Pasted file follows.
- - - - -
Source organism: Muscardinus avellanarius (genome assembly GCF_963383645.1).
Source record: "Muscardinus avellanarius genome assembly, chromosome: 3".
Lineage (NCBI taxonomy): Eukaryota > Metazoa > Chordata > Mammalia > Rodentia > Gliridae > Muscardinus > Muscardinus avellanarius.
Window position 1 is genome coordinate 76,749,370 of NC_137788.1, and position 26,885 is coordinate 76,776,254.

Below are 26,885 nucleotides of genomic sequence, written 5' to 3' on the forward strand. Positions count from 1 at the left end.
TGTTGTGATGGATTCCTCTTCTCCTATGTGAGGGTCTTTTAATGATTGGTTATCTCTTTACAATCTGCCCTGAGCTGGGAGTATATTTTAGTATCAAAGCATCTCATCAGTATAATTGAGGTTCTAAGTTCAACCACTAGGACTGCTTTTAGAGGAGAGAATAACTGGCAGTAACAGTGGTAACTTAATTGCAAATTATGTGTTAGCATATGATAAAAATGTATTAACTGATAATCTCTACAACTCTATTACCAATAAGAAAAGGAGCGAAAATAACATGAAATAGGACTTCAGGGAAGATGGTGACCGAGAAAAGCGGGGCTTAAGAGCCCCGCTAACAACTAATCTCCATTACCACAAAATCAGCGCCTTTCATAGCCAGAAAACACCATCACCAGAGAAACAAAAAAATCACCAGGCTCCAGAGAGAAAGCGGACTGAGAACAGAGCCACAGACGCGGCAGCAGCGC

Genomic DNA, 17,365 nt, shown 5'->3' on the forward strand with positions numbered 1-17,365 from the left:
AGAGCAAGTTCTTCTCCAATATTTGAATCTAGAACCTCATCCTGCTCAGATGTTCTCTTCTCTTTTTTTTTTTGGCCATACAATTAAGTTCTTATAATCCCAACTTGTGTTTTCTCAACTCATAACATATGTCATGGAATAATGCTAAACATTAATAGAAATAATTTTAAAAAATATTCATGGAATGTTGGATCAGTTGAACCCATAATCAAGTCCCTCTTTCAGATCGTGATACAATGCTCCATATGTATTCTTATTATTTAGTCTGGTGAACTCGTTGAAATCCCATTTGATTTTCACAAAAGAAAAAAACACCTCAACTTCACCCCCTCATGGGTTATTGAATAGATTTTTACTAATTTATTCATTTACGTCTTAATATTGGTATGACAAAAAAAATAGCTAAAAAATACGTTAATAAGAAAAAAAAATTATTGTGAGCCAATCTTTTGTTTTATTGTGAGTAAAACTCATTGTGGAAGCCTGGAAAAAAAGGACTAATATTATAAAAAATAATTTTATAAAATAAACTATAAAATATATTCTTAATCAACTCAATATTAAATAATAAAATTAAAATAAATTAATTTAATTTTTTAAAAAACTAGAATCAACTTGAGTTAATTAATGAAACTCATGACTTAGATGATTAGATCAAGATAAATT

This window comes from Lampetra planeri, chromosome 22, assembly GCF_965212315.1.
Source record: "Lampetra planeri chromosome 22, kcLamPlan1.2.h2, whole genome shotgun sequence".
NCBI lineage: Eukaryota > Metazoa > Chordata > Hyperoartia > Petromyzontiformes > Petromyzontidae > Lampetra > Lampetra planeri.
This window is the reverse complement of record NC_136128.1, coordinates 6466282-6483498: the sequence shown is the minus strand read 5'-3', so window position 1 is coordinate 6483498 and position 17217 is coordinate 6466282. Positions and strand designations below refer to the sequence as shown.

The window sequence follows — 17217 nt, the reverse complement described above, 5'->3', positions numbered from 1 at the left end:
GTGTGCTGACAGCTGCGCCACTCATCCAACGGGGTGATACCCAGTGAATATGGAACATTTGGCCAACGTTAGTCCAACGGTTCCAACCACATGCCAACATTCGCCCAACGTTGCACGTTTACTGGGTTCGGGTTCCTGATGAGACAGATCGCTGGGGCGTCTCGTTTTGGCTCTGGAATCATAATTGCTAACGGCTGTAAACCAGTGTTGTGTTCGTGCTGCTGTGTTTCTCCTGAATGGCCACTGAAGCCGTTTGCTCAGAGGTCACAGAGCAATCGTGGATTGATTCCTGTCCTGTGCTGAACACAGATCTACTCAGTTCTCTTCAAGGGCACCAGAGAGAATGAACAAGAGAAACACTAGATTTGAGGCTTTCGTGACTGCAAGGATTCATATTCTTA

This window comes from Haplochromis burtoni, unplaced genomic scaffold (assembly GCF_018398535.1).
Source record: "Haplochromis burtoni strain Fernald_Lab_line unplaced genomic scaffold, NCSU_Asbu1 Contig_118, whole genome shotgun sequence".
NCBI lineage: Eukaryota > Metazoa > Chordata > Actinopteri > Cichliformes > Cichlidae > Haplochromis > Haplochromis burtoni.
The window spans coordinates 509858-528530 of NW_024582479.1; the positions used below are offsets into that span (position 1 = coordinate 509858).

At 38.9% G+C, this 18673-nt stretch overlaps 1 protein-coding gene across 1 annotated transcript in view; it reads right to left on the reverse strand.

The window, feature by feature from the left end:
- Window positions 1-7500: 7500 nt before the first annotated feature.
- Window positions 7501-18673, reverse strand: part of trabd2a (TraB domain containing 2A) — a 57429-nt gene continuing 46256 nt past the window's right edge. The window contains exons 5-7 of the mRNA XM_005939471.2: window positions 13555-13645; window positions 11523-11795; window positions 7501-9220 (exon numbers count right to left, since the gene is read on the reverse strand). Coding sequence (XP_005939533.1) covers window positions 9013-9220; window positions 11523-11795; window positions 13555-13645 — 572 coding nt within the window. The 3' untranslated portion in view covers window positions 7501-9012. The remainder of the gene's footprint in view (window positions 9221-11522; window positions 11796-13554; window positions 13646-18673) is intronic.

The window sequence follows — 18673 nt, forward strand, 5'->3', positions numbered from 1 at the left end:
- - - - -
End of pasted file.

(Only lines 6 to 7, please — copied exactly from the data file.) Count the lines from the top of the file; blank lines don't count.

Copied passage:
TGTTGTGATGGATTCCTCTTCTCCTATGTGAGGGTCTTTTAATGATTGGTTATCTCTTTACAATCTGCCCTGAGCTGGGAGTATATTTTAGTATCAAAGCATCTCATCAGTATAATTGAGGTTCTAAGTTCAACCACTAGGACTGCTTTTAGAGGAGAGAATAACTGGCAGTAACAGTGGTAACTTAATTGCAAATTATGTGTTAGCATATGATAAAAATGTATTAACTGATAATCTCTACAACTCTATTACCAATAAGAAAAGGAGCGAAAATAACATGAAATAGGACTTCAGGGAAGATGGTGACCGAGAAAAGCGGGGCTTAAGAGCCCCGCTAACAACTAATCTCCATTACCACAAAATCAGCGCCTTTCATAGCCAGAAAACACCATCACCAGAGAAACAAAAAAATCACCAGGCTCCAGAGAGAAAGCGGACTGAGAACAGAGCCACAGACGCGGCAGCAGCGC

Genomic DNA, 17,365 nt, shown 5'->3' on the forward strand with positions numbered 1-17,365 from the left: